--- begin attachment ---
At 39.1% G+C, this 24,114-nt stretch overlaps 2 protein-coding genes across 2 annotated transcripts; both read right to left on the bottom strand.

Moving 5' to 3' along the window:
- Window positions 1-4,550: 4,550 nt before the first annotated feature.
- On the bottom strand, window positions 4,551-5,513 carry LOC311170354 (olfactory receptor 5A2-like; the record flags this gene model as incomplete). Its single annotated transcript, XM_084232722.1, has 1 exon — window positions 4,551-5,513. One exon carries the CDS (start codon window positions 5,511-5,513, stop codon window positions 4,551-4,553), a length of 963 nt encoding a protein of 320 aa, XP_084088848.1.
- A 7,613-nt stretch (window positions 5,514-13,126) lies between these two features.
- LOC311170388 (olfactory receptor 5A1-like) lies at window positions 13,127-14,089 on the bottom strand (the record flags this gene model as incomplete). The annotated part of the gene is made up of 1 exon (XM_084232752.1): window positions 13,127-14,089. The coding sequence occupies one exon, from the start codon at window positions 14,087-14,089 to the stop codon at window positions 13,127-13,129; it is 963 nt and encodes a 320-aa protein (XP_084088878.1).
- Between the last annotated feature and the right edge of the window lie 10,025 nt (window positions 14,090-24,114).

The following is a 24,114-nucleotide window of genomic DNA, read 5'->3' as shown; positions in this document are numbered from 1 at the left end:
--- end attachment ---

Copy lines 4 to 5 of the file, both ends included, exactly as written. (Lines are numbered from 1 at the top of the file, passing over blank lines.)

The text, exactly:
- On the bottom strand, window positions 4,551-5,513 carry LOC311170354 (olfactory receptor 5A2-like; the record flags this gene model as incomplete). Its single annotated transcript, XM_084232722.1, has 1 exon — window positions 4,551-5,513. One exon carries the CDS (start codon window positions 5,511-5,513, stop codon window positions 4,551-4,553), a length of 963 nt encoding a protein of 320 aa, XP_084088848.1.
- A 7,613-nt stretch (window positions 5,514-13,126) lies between these two features.